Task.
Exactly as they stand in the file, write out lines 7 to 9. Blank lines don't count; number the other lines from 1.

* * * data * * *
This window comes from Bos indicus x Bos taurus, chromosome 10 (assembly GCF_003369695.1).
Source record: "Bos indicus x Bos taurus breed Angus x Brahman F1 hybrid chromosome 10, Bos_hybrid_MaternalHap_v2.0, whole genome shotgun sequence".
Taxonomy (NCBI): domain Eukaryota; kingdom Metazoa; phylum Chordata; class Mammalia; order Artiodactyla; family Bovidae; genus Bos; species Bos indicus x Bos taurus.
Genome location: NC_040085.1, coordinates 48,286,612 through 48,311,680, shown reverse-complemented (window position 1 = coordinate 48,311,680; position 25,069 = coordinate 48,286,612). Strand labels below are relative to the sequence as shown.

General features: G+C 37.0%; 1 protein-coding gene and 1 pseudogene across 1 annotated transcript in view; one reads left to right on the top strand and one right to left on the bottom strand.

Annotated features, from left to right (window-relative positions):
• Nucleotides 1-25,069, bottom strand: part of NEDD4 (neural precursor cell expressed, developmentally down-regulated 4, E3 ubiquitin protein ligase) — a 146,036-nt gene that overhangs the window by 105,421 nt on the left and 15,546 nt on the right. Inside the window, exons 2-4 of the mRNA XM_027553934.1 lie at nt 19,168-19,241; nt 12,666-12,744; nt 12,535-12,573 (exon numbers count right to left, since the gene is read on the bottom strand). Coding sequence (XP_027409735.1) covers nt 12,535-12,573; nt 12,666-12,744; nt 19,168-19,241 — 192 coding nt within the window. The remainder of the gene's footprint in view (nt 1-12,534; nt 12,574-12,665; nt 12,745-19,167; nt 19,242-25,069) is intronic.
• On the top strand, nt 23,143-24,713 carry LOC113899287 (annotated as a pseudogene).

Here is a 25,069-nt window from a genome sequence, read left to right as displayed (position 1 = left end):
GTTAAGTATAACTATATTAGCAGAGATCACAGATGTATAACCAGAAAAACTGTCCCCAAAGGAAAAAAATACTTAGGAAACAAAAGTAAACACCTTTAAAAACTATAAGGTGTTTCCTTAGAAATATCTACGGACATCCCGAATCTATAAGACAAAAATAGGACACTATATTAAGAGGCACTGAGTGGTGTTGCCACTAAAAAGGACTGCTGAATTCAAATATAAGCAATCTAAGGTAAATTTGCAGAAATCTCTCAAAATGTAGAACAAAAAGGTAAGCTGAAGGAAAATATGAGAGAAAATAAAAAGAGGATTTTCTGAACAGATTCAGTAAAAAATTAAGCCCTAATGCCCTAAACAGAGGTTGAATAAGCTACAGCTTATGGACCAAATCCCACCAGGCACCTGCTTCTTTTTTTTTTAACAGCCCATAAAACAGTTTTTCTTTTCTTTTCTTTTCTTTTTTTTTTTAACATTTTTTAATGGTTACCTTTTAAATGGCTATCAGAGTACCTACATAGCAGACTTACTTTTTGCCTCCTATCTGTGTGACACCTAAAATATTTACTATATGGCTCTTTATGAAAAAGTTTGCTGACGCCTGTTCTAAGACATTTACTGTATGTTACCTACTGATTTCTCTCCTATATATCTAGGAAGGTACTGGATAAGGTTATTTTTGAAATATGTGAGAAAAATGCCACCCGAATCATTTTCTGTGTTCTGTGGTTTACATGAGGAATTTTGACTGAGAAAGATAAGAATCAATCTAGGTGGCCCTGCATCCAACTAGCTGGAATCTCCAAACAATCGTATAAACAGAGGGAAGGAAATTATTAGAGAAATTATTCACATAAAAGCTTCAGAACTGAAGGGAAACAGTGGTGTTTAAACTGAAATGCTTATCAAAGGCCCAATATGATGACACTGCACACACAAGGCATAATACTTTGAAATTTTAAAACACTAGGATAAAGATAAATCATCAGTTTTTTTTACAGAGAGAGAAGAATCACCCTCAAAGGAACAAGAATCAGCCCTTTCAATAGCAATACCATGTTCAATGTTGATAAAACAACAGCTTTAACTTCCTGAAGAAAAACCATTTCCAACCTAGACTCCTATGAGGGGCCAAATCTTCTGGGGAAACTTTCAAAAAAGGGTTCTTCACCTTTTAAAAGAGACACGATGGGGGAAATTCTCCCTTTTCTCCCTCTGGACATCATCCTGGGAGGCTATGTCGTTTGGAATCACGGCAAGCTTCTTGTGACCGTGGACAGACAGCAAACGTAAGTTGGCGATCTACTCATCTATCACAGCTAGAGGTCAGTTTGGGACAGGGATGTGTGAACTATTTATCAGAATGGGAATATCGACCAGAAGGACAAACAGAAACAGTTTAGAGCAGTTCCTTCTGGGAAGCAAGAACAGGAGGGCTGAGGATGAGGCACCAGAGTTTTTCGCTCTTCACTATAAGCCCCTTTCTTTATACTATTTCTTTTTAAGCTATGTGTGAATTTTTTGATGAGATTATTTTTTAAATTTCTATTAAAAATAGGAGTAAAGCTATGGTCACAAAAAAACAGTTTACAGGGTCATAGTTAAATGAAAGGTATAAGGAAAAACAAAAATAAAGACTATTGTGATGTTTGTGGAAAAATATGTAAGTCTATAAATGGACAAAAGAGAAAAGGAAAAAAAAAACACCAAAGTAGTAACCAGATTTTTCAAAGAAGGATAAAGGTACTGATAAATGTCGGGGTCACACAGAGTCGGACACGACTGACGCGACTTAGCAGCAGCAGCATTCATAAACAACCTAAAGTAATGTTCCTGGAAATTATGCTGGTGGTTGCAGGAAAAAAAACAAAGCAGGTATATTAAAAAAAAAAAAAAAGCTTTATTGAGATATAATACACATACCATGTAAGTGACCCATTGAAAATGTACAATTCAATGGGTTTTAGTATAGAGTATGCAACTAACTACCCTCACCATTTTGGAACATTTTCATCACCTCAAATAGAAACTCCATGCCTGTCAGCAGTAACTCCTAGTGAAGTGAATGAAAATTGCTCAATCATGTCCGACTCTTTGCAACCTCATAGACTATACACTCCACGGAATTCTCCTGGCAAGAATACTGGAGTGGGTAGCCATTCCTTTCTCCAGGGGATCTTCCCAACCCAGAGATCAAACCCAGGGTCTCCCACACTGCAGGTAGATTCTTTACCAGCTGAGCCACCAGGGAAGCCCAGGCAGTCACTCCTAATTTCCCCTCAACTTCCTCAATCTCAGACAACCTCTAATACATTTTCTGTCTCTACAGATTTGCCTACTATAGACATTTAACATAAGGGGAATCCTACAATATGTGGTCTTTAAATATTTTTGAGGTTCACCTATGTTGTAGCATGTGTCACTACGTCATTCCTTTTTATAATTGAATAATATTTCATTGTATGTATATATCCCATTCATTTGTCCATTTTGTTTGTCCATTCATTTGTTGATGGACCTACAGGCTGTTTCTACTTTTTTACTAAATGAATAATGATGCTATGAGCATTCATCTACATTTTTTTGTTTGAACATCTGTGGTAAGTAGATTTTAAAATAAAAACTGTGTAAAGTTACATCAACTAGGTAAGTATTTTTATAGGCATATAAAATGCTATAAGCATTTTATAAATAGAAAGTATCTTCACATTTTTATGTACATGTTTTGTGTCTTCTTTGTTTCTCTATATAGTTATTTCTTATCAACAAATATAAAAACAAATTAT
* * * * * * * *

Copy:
• Nucleotides 1-25,069, bottom strand: part of NEDD4 (neural precursor cell expressed, developmentally down-regulated 4, E3 ubiquitin protein ligase) — a 146,036-nt gene that overhangs the window by 105,421 nt on the left and 15,546 nt on the right. Inside the window, exons 2-4 of the mRNA XM_027553934.1 lie at nt 19,168-19,241; nt 12,666-12,744; nt 12,535-12,573 (exon numbers count right to left, since the gene is read on the bottom strand). Coding sequence (XP_027409735.1) covers nt 12,535-12,573; nt 12,666-12,744; nt 19,168-19,241 — 192 coding nt within the window. The remainder of the gene's footprint in view (nt 1-12,534; nt 12,574-12,665; nt 12,745-19,167; nt 19,242-25,069) is intronic.
• On the top strand, nt 23,143-24,713 carry LOC113899287 (annotated as a pseudogene).

Here is a 25,069-nt window from a genome sequence, read left to right as displayed (position 1 = left end):